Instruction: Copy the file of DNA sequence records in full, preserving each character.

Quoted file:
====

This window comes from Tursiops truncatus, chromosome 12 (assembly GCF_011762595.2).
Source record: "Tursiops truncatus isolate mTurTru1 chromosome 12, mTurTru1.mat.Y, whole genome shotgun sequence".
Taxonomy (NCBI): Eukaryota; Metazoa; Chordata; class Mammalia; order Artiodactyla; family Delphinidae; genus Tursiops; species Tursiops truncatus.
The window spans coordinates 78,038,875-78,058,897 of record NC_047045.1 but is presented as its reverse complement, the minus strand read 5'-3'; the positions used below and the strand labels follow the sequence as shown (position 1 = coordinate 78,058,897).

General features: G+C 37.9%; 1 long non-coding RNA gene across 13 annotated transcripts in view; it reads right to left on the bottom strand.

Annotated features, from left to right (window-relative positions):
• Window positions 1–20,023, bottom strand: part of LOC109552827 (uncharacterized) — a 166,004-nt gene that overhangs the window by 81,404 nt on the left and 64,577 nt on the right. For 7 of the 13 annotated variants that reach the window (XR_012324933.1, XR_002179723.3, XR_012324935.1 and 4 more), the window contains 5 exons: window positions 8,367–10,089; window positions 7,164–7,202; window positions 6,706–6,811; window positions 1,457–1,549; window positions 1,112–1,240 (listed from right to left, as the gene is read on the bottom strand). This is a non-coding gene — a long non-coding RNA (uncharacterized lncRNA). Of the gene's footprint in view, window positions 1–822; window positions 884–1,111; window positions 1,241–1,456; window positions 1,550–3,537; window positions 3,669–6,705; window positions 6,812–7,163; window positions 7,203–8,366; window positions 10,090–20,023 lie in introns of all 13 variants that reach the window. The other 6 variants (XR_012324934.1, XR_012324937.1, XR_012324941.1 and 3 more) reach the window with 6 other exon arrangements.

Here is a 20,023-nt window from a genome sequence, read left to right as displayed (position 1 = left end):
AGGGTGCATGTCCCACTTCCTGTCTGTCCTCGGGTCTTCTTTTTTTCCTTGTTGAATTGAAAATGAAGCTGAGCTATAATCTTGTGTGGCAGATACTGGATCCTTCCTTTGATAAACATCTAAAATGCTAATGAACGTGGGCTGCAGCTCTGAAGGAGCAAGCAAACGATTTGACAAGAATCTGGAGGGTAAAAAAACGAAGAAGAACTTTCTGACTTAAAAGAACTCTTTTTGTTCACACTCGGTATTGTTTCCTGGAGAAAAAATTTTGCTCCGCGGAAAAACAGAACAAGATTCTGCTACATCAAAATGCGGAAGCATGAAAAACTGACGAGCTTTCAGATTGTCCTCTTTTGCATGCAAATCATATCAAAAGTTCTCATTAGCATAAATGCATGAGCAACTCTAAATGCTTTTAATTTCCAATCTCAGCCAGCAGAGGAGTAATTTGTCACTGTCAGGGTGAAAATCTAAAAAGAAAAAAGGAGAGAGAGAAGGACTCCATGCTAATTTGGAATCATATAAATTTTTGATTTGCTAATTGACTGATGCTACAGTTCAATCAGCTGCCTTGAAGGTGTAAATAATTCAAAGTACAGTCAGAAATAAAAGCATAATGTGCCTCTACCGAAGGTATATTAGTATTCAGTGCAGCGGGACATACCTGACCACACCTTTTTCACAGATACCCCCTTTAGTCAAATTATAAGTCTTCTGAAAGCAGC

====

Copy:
This window comes from Tursiops truncatus, chromosome 12 (assembly GCF_011762595.2).
Source record: "Tursiops truncatus isolate mTurTru1 chromosome 12, mTurTru1.mat.Y, whole genome shotgun sequence".
Taxonomy (NCBI): Eukaryota; Metazoa; Chordata; class Mammalia; order Artiodactyla; family Delphinidae; genus Tursiops; species Tursiops truncatus.
The window spans coordinates 78,038,875-78,058,897 of record NC_047045.1 but is presented as its reverse complement, the minus strand read 5'-3'; the positions used below and the strand labels follow the sequence as shown (position 1 = coordinate 78,058,897).

General features: G+C 37.9%; 1 long non-coding RNA gene across 13 annotated transcripts in view; it reads right to left on the bottom strand.

Annotated features, from left to right (window-relative positions):
• Window positions 1–20,023, bottom strand: part of LOC109552827 (uncharacterized) — a 166,004-nt gene that overhangs the window by 81,404 nt on the left and 64,577 nt on the right. For 7 of the 13 annotated variants that reach the window (XR_012324933.1, XR_002179723.3, XR_012324935.1 and 4 more), the window contains 5 exons: window positions 8,367–10,089; window positions 7,164–7,202; window positions 6,706–6,811; window positions 1,457–1,549; window positions 1,112–1,240 (listed from right to left, as the gene is read on the bottom strand). This is a non-coding gene — a long non-coding RNA (uncharacterized lncRNA). Of the gene's footprint in view, window positions 1–822; window positions 884–1,111; window positions 1,241–1,456; window positions 1,550–3,537; window positions 3,669–6,705; window positions 6,812–7,163; window positions 7,203–8,366; window positions 10,090–20,023 lie in introns of all 13 variants that reach the window. The other 6 variants (XR_012324934.1, XR_012324937.1, XR_012324941.1 and 3 more) reach the window with 6 other exon arrangements.

Here is a 20,023-nt window from a genome sequence, read left to right as displayed (position 1 = left end):
AGGGTGCATGTCCCACTTCCTGTCTGTCCTCGGGTCTTCTTTTTTTCCTTGTTGAATTGAAAATGAAGCTGAGCTATAATCTTGTGTGGCAGATACTGGATCCTTCCTTTGATAAACATCTAAAATGCTAATGAACGTGGGCTGCAGCTCTGAAGGAGCAAGCAAACGATTTGACAAGAATCTGGAGGGTAAAAAAACGAAGAAGAACTTTCTGACTTAAAAGAACTCTTTTTGTTCACACTCGGTATTGTTTCCTGGAGAAAAAATTTTGCTCCGCGGAAAAACAGAACAAGATTCTGCTACATCAAAATGCGGAAGCATGAAAAACTGACGAGCTTTCAGATTGTCCTCTTTTGCATGCAAATCATATCAAAAGTTCTCATTAGCATAAATGCATGAGCAACTCTAAATGCTTTTAATTTCCAATCTCAGCCAGCAGAGGAGTAATTTGTCACTGTCAGGGTGAAAATCTAAAAAGAAAAAAGGAGAGAGAGAAGGACTCCATGCTAATTTGGAATCATATAAATTTTTGATTTGCTAATTGACTGATGCTACAGTTCAATCAGCTGCCTTGAAGGTGTAAATAATTCAAAGTACAGTCAGAAATAAAAGCATAATGTGCCTCTACCGAAGGTATATTAGTATTCAGTGCAGCGGGACATACCTGACCACACCTTTTTCACAGATACCCCCTTTAGTCAAATTATAAGTCTTCTGAAAGCAGC